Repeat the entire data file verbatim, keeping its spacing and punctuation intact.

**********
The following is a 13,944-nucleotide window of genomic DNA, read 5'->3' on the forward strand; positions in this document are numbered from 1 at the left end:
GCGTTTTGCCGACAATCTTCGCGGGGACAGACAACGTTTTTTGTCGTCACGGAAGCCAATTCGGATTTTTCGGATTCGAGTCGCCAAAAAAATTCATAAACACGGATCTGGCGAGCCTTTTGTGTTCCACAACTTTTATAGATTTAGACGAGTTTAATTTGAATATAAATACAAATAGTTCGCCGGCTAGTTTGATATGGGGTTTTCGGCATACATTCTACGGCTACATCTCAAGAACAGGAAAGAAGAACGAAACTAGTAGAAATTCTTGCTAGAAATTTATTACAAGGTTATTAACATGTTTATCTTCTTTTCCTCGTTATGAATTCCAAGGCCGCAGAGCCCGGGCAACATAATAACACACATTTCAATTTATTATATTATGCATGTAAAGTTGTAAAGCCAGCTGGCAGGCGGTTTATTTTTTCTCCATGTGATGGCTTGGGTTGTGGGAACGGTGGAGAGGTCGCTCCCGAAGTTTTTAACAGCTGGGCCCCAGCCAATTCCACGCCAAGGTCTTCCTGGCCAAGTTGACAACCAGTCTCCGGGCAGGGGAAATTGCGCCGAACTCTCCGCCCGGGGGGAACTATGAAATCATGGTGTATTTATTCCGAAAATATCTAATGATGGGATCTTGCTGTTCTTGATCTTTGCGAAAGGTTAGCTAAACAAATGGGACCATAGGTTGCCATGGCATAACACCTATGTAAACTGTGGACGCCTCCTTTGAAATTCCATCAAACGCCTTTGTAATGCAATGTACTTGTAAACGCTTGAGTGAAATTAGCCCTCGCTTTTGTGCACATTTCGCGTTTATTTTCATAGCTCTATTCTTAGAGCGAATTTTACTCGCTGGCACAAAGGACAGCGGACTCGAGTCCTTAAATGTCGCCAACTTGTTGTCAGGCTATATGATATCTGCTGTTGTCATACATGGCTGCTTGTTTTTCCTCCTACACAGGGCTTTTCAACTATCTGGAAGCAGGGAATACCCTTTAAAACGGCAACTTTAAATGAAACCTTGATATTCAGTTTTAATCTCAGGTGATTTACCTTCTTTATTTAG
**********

The following is a 13,944-nucleotide window of genomic DNA, read 5'->3' on the forward strand; positions in this document are numbered from 1 at the left end:
GCGTTTTGCCGACAATCTTCGCGGGGACAGACAACGTTTTTTGTCGTCACGGAAGCCAATTCGGATTTTTCGGATTCGAGTCGCCAAAAAAATTCATAAACACGGATCTGGCGAGCCTTTTGTGTTCCACAACTTTTATAGATTTAGACGAGTTTAATTTGAATATAAATACAAATAGTTCGCCGGCTAGTTTGATATGGGGTTTTCGGCATACATTCTACGGCTACATCTCAAGAACAGGAAAGAAGAACGAAACTAGTAGAAATTCTTGCTAGAAATTTATTACAAGGTTATTAACATGTTTATCTTCTTTTCCTCGTTATGAATTCCAAGGCCGCAGAGCCCGGGCAACATAATAACACACATTTCAATTTATTATATTATGCATGTAAAGTTGTAAAGCCAGCTGGCAGGCGGTTTATTTTTTCTCCATGTGATGGCTTGGGTTGTGGGAACGGTGGAGAGGTCGCTCCCGAAGTTTTTAACAGCTGGGCCCCAGCCAATTCCACGCCAAGGTCTTCCTGGCCAAGTTGACAACCAGTCTCCGGGCAGGGGAAATTGCGCCGAACTCTCCGCCCGGGGGGAACTATGAAATCATGGTGTATTTATTCCGAAAATATCTAATGATGGGATCTTGCTGTTCTTGATCTTTGCGAAAGGTTAGCTAAACAAATGGGACCATAGGTTGCCATGGCATAACACCTATGTAAACTGTGGACGCCTCCTTTGAAATTCCATCAAACGCCTTTGTAATGCAATGTACTTGTAAACGCTTGAGTGAAATTAGCCCTCGCTTTTGTGCACATTTCGCGTTTATTTTCATAGCTCTATTCTTAGAGCGAATTTTACTCGCTGGCACAAAGGACAGCGGACTCGAGTCCTTAAATGTCGCCAACTTGTTGTCAGGCTATATGATATCTGCTGTTGTCATACATGGCTGCTTGTTTTTCCTCCTACACAGGGCTTTTCAACTATCTGGAAGCAGGGAATACCCTTTAAAACGGCAACTTTAAATGAAACCTTGATATTCAGTTTTAATCTCAGGTGATTTACCTTCTTTATTTAG